So much potential.
So far from realizing it. At least up to now.
That basically sums up the basketball career of Renardo Sidney. At one point, the former Los Angeles Fairfax High product had one of the more promising futures of any Southland player in recent memory.
Sidney, however, has experienced many trials and tribulations along the way, seemingly too many to count. It has been one thing after another for the player who was a USC commit in 2009. And little has changed since his arrival at Mississippi State.
Over the course of the past two seasons with the Bulldogs, Sidney has been suspended on a number of occasions for a number of different reasons. In fact, the sophomore got into an altercation in the stands with teammate Elgin Bailey during a December game at the Diamond Head Classic in Hawaii and the incident made national headlines.
When taking some of those facts into consideration, it is difficult imagining there being a time when it actually appeared as if Sidney could no wrong. But yes, things were heading in the right direction for him. Truth be told, it was not that long ago either.
“Talent wise, Renardo was one of the best around, he was amazing,'' said Fairfax coach Harvey Kitani. As a senior for the Lions, ESPNU ranked Sidney as the country's No. 3 power forward, and the No. 7 prospect overall. His name was mentioned in the same sentence as future NBA players such as John Wall, Derrick Favors and DeMarcus Cousins.
“Renardo had a wealth of talent, he was on top of his game back then,'' Kitani added. “With his size and athleticism, with his intelligence and understanding of the game, he had a tendency to make things look effortless. He did things other guys couldn't do.''
Sidney, a native of Mississippi, moved out West to play high school ball and started to make a name for himself as a sophomore at Lakewood Artesia. Alongside James Harden, who is currently with the Oklahoma City Thunder, Sidney nearly averaged a double-double a night and finished with 18 points and nine rebounds for the Pioneers.
A transfer to Fairfax followed. He picked up right where he left off, of course, and averaged 24 points and 13 rebounds as a junior. And his statistics during his senior season with the Lions, 24 points and 11 rebounds per game, were right on par.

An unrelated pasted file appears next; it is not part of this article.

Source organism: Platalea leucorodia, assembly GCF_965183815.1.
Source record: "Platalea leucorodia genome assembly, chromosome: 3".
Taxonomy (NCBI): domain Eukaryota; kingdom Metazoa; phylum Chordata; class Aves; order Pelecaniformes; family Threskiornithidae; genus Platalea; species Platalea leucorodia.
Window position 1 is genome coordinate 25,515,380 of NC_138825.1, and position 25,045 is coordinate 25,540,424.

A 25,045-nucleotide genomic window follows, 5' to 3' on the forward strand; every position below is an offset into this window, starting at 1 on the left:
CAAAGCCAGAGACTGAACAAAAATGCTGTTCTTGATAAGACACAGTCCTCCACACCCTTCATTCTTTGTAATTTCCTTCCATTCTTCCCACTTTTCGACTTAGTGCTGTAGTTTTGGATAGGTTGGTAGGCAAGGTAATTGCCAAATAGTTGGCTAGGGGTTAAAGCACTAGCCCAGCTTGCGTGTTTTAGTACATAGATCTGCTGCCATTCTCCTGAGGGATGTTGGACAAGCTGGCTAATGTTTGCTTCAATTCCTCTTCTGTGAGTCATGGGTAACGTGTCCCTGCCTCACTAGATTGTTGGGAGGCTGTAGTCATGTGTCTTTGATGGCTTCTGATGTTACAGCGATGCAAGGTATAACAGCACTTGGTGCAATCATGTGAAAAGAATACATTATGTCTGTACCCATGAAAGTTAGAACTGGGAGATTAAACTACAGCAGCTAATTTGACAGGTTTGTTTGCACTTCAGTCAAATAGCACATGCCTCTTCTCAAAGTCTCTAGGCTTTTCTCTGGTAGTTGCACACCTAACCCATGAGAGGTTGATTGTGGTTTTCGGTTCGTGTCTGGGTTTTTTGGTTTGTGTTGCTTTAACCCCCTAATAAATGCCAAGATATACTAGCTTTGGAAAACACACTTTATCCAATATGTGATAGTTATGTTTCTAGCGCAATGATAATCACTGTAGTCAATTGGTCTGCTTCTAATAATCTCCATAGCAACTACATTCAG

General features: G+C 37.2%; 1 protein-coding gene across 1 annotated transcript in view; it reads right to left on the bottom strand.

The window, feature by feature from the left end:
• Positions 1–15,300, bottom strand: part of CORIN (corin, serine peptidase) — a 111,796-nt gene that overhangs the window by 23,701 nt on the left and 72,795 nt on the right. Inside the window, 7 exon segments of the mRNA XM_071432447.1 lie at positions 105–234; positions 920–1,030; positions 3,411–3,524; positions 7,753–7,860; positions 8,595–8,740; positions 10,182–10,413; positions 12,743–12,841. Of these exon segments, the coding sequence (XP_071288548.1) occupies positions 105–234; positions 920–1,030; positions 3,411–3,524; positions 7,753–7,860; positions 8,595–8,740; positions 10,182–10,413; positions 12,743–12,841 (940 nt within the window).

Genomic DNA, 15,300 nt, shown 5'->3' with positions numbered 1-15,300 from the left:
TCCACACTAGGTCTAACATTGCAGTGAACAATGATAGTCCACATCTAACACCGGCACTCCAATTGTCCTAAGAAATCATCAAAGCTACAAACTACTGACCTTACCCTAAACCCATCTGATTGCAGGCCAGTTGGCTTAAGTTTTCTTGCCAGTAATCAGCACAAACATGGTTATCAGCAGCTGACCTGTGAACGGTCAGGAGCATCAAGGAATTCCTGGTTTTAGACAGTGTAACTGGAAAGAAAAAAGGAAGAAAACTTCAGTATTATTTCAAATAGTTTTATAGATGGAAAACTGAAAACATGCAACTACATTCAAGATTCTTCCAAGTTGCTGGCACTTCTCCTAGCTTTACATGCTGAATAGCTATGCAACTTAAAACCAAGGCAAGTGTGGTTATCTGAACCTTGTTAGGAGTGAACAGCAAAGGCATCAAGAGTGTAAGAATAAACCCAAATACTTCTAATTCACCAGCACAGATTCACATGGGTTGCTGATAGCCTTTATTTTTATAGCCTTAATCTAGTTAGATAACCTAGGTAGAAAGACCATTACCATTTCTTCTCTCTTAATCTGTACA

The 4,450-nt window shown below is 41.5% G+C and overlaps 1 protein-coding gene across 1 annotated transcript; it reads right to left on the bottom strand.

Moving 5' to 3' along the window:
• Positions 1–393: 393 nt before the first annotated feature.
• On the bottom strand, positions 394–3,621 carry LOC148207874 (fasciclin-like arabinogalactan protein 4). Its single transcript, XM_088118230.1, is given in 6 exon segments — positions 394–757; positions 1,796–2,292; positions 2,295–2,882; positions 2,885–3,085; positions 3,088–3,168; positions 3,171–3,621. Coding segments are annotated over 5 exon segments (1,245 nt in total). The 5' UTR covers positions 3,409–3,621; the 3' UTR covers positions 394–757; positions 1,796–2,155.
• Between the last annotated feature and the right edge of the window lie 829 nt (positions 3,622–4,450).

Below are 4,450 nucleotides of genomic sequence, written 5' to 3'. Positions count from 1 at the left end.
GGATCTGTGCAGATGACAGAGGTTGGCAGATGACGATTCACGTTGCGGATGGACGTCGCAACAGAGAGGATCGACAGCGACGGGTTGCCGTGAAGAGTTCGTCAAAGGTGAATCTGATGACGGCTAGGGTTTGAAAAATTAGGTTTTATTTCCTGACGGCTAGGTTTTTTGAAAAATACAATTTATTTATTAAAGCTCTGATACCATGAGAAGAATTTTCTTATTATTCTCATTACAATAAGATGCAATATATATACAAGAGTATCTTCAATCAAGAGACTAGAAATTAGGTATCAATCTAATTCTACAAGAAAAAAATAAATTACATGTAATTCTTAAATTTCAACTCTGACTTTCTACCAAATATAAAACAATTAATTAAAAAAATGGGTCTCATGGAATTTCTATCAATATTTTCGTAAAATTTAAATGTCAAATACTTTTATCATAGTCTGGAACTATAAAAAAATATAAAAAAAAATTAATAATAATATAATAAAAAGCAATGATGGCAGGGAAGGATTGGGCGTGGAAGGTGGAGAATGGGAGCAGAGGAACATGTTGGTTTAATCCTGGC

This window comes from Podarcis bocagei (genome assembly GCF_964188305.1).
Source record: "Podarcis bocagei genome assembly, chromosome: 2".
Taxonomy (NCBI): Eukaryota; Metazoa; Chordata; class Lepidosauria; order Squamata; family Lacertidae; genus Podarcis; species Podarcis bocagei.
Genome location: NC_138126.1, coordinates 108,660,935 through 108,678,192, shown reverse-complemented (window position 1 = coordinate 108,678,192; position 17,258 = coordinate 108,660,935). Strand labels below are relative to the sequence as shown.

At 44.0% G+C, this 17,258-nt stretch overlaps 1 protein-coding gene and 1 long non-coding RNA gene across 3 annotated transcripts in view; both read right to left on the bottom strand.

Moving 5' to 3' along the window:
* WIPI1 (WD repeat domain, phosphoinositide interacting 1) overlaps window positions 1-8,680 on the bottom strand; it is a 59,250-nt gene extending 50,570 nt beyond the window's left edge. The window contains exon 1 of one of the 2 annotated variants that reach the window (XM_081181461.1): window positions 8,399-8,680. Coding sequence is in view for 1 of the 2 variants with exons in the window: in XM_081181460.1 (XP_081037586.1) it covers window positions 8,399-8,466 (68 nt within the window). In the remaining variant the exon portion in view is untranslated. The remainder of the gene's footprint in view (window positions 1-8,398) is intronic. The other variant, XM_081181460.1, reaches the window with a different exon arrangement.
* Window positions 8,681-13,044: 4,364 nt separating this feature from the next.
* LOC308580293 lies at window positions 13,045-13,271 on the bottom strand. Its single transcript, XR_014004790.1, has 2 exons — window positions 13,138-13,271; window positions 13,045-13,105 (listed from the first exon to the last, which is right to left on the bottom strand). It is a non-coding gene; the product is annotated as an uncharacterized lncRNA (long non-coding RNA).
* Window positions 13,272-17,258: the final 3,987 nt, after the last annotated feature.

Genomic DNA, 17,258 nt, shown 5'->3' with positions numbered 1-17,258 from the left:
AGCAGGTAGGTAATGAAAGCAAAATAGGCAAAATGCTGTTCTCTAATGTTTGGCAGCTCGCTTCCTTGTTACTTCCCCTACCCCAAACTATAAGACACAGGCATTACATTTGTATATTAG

A selection to the 2009 McDonald's All-American Game in Miami served as another indication of just how highly regarded Sidney was at the time.
“In all my years of watching basketball in in Southern California, Renardo was one of the most gifted big men that I have ever seen, there's no doubt about it,'' said Derrick Taylor, coach at Woodland Hills Taft, a team that defeated Sidney & Co. in the 2008 City Section championship game and duplicated the feat a year later in the playoff semifinals.
“As a high school kid, he had some serious skills, especially for a post player,'' Taylor added. “If there wasn't a rule about about having to go to college before the NBA, I think some team would've taken a chance and drafted him. Renardo was that good.''
Perhaps the NBA is still in the future for Sidney.
At 6 feet 10, the forward appears to posses the size necessary to compete at the next level, although it appears he probably needs to increase his fitness.
Getting his head on straight could greatly help matters too.
In 13 games this season, Sidney has shown a few fleeting glimpses of his former self. He is averaging 12.9 points and 7.4 rebounds in 25.5 minutes per game for Mississippi State (13-12 overall), which plays Ole Miss at home on Saturday in an Southeast Conference game.
ESPN3.com will televise the matchup at 11:30 a.m.
"Renardo is still getting his feet wet in college, I think he has the potential to do some big things down the road,'' Kitani said. "He all the tools, the skill set, to be successful at the Division I level and beyond. I've always thought he could be an NBA player, people should not give up on him just yet.''
Sean Ceglinsky covers preps for ESPNLosAngeles.com. Follow him on Twitter.